The video stream is comprised of I-frame data encoded closed in the screen (as still image) and P-frame data where the difference from the previous frame is encoded. If the refresh cycle is set to 1 second (the default setting f or Panasonic cameras) at a frame rate of 30 fps, stream data is generated where 29 P-frames follow after one I-frame the data from this I-frame to the next I-frame is called Group of Picture (GOP).
To play back stream data generated in this way, decoding must be done in order from the I-frame. For that reason, the I-frame is also called the reference frame. If the refresh interval (interval between I-frames) is long, much decoding must be performed until playing back the end frame of that GOP.
I-frames encode the entire screen, so the volume of data is large. P-frames encode the difference from the previous frame, so the volume of data becomes smaller.
Figure 1: The image of video stream
Figure 2: The encoded volume of I-picture and P-picture
The GOP Control function detects motion of subjects and makes the interval between I-frames shorter if there is motion or longer if there is no motion. By making the interval longer in scenes with no motion, the number of I-frames with large data volume can be reduced, greatly reducing the total bit rate. And in scenes with motion, the interval is made shorter to secure accessibility to scenes the user wants to view.
Figure 3: The difference of I-frame insertion interval
Panasonic H .265 cameras have been given an Advanced mode in addition to conventional GOP control described on the previous page. The reference frame structure in Advanced mode is shown in Figure 4
Advanced mode utilizes the concept of long term prediction frames. Its reference frame structure consist of I-frames, P-frames, which reference two frames (an I-frame and the previous P-frame), and key frames (P#30,#60,), which reference the first I-frame(IDR) in the GOP.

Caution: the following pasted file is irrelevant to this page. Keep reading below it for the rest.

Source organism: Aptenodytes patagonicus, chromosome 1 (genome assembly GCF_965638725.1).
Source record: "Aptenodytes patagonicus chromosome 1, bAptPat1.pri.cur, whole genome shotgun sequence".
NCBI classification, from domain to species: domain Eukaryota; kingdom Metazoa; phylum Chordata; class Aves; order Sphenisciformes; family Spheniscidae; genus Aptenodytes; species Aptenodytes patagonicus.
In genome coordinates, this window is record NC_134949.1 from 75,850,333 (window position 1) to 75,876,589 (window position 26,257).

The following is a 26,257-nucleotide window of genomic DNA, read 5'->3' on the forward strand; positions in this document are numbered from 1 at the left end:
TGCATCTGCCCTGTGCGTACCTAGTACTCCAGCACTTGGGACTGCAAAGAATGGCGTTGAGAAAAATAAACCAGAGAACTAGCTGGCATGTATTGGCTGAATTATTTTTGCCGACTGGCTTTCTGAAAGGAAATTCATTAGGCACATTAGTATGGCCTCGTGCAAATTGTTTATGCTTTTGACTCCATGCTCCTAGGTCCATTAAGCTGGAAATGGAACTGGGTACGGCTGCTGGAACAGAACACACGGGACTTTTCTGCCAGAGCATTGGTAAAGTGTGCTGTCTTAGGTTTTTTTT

Figure 4: shows the reference relationsh ip at 30 fps w ith an I-frame interval of 6 0 sec and key frame interval of 1 sec.
If there are no key frames in the GOP, decoding needs to be done sequentially from the I-frame at the head of the GOP. However, key frame s can be decoded using just the I-frame. For example, if key frames are p resent in the GOP, #61can be displayed by decoding just IDR#0, P#60, and P#6 1. Additionally, by inserting key frames, random accessibility can be secured.
The Advanced mode improves prediction efficiency by using two reference P-frames and reduces the bit rate by expanding the I-frame interval whilst maintaining random accessibility.
Auto-VIQS (Variable Image Quality on Specified area) Control can automatically determine areas with and without motion and therefore reduces the data volume of those without motion. In the example below Auto-VIQS has realized two areas of importance that have a lot of movement (seen in red) and one area of little or no movement (seen in yellow).
Figure 5: Left: Original l image. Right: The image is an example of separate a still area and an area with motion.